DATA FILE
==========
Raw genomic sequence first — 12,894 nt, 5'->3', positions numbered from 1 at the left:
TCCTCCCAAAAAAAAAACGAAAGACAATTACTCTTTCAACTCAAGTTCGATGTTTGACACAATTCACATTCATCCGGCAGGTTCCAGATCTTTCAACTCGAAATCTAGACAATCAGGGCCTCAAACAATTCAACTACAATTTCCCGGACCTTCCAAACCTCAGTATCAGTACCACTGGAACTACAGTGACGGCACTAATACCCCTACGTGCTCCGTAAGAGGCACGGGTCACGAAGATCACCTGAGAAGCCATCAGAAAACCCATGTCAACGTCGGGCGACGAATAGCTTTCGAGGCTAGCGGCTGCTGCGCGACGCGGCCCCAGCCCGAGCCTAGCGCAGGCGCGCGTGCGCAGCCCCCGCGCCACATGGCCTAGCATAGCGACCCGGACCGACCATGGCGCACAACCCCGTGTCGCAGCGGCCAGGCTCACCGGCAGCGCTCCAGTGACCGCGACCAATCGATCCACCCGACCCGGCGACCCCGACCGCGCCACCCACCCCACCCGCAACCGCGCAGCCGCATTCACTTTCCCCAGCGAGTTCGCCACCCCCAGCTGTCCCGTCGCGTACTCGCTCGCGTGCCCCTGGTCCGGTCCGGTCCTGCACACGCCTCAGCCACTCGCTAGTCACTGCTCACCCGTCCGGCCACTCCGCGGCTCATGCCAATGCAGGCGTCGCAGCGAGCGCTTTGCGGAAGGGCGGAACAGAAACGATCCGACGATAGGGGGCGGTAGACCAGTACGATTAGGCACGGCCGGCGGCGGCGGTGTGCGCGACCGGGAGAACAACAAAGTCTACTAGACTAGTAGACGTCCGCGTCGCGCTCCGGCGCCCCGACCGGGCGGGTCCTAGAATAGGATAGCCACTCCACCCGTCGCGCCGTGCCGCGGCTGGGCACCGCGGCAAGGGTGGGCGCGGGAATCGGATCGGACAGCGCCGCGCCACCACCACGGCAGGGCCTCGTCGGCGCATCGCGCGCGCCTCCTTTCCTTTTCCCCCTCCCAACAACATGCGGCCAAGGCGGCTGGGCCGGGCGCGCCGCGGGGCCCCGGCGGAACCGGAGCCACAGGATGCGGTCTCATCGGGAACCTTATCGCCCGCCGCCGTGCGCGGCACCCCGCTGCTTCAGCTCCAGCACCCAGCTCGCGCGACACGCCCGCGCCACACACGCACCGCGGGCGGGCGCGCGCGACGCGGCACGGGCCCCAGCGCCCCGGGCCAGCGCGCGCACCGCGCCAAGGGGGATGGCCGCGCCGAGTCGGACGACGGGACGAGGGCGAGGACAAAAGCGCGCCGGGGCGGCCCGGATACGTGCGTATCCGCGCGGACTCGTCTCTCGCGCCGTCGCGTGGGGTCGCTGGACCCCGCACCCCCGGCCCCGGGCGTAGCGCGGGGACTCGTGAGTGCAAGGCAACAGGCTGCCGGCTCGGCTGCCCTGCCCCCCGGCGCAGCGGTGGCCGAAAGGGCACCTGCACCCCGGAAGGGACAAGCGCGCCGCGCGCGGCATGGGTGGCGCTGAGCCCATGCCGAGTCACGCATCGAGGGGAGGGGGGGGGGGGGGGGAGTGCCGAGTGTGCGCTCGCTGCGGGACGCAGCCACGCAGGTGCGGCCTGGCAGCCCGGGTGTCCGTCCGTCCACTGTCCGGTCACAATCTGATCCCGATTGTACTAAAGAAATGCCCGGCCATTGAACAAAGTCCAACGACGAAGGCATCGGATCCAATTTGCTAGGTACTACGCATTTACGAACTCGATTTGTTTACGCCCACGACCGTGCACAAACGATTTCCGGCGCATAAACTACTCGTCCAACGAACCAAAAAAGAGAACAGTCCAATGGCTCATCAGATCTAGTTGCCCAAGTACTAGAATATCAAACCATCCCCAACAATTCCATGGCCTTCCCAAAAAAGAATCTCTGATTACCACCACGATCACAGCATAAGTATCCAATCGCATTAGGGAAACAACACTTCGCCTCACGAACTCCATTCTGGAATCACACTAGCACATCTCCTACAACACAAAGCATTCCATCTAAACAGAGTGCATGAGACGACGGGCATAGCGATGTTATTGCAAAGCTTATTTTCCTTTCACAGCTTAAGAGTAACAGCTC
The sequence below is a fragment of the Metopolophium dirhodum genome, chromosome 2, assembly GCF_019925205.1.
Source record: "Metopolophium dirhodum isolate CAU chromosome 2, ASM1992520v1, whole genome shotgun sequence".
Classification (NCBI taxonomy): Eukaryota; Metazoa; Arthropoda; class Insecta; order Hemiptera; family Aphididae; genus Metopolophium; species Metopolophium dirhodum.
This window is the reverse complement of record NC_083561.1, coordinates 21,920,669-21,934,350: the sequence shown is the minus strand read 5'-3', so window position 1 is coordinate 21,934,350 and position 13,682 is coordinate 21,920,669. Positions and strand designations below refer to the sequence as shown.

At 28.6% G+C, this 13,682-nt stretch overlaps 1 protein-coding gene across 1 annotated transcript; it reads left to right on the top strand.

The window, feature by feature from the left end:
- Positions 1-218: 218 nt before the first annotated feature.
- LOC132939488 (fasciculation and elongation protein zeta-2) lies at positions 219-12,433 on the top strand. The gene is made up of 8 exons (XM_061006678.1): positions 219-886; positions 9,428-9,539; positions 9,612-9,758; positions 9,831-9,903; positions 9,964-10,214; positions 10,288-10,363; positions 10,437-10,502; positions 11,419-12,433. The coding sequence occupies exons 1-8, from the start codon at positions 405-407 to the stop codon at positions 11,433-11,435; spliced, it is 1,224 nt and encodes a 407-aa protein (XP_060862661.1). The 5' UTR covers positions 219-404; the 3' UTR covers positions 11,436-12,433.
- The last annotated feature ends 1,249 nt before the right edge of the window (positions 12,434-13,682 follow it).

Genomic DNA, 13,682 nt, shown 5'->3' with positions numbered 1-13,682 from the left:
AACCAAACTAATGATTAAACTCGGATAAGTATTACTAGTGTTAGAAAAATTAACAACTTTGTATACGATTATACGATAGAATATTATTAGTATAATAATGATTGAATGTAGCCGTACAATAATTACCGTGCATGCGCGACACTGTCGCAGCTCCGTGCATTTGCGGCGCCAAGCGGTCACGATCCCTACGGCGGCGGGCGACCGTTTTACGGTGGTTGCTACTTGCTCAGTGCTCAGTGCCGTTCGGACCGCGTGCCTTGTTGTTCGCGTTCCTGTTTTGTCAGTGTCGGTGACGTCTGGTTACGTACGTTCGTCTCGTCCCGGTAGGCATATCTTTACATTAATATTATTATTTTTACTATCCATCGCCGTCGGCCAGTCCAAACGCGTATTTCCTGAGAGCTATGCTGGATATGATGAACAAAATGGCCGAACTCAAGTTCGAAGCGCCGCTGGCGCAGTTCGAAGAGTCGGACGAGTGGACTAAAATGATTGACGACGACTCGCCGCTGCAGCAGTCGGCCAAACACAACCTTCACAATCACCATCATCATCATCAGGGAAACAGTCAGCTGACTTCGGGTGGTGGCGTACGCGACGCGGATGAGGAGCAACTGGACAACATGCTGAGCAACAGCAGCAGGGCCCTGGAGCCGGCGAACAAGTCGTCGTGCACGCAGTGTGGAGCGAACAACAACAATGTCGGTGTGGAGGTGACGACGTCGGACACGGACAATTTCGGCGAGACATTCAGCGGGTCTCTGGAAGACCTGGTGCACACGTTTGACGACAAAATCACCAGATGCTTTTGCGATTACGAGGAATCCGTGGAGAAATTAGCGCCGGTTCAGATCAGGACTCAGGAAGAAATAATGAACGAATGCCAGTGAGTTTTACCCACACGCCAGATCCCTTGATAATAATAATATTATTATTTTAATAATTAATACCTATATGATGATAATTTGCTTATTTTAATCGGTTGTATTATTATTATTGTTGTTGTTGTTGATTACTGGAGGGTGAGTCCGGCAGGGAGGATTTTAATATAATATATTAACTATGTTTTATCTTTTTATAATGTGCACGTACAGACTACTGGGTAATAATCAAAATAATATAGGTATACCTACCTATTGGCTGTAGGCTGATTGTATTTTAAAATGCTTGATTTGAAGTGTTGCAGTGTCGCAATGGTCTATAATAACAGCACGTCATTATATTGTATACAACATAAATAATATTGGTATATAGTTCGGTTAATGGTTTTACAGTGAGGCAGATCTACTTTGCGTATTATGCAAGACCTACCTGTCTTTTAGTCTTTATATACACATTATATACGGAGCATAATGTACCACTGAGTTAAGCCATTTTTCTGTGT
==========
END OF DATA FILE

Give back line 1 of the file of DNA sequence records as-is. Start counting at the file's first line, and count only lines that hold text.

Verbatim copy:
Raw genomic sequence first — 12,894 nt, 5'->3', positions numbered from 1 at the left: